Models for the evolution of p1 alleles

A distinguishing feature of the p locus is its tremendous allelic diversity, which makes it a preferable locus to study evolutionary changes and chromosomal dynamics on a larger and smaller scale. Although the grass family arose by an ancient whole genome duplication (WGD) event [24], the p gene has only a single ortholog in rice and sorghum, indicating that one copy was lost from the paleoploid ancestral genome. However, the more recent allotetrapolidization event, which formed the ancestor of maize about 5 mya [9], gave rise to two p copies located in the homoeologous regions of chromosomes 9 and 1. The copy on chromosome 1 was then duplicated in tandem 2.75 mya, thereby evolving into the current p2 (ortholog) and p1 (paralog) genes [8,10]. The bulk of retrotranspositions in most grasses occurred more recently. A series of nested insertions that split approximately 80 bp of the p 3' UTR occurred between 1.4 to 0.2 mya [10]. Although retroelements are highly repetitive in the genome, insertions of retroelements in a nested fashion create unique sequence junctions and become chromosomal markers [25]. However, we do not know whether the retroelements transposed into the paralog or ortholog repeat, or maybe even into a later-generated copy. A model proposed for the evolution of single-copy alleles states that the retroelement insertion occurred in the 3' UTR of p2, thereby separating p1, which turned into P1-rr and P1-rw [8,17] (Figure 3). In contrast, transposition into the 3' UTR of p1 retains the repeat structure and allows the amplification of additional copies by unequal crossover as suggested for the evolution of the multi-copy P1-wr[B73] allele [10] (Figure 3). Theoretically, only few recombination events are needed to transfer p1 and p2 sequences across the retroelement cluster. Therefore multi-copy alleles in a tandem array could have been created upstream, downstream or on both sides of the cluster simultaneously. These intermediate structures that enable us to discover the step-by-step evolution of all p alleles might still exist in the maize germplasm. Our current analysis allows us to present new and refined models for the evolution of p1-ww[4Co63], P1-rr4B2 and P1-rw1077.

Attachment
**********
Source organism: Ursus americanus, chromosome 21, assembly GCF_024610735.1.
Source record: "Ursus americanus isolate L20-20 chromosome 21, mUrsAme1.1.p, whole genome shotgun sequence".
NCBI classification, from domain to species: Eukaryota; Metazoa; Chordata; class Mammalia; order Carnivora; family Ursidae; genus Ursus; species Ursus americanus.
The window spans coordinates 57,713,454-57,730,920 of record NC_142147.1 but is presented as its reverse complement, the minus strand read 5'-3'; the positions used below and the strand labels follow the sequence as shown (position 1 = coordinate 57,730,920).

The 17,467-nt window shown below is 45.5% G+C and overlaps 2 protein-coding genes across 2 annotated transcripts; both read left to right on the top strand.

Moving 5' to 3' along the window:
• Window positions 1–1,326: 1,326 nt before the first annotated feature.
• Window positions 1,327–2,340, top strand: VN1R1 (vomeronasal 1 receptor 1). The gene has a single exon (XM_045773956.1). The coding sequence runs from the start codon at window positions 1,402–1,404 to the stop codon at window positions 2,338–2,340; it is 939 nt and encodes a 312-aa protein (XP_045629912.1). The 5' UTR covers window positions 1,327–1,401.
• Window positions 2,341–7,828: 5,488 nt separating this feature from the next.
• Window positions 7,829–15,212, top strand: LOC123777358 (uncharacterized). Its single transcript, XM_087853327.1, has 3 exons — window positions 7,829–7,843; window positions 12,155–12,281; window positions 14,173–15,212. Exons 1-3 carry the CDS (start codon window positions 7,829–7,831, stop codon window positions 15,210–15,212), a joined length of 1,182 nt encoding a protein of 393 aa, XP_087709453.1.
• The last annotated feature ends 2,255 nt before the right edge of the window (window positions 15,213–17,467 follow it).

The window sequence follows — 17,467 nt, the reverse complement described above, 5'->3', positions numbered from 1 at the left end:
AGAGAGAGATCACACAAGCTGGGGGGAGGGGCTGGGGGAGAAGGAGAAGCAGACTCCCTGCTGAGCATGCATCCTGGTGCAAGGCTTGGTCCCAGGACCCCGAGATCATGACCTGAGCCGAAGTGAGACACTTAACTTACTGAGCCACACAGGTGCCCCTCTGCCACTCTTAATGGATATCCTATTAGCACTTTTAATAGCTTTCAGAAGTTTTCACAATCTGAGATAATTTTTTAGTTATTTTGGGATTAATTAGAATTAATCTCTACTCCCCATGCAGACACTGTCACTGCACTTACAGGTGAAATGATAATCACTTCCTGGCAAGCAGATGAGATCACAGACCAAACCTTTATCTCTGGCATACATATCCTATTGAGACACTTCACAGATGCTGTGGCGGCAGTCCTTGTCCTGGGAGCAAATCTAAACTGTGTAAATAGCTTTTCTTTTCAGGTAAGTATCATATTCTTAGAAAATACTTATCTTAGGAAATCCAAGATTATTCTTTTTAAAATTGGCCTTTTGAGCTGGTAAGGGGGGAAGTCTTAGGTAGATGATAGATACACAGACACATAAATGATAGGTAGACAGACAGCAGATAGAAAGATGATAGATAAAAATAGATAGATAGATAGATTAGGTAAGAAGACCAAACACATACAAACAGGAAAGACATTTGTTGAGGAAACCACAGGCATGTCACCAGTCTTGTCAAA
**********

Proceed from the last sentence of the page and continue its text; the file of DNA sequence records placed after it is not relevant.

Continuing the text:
Models for the evolution of p1-ww[4Co63]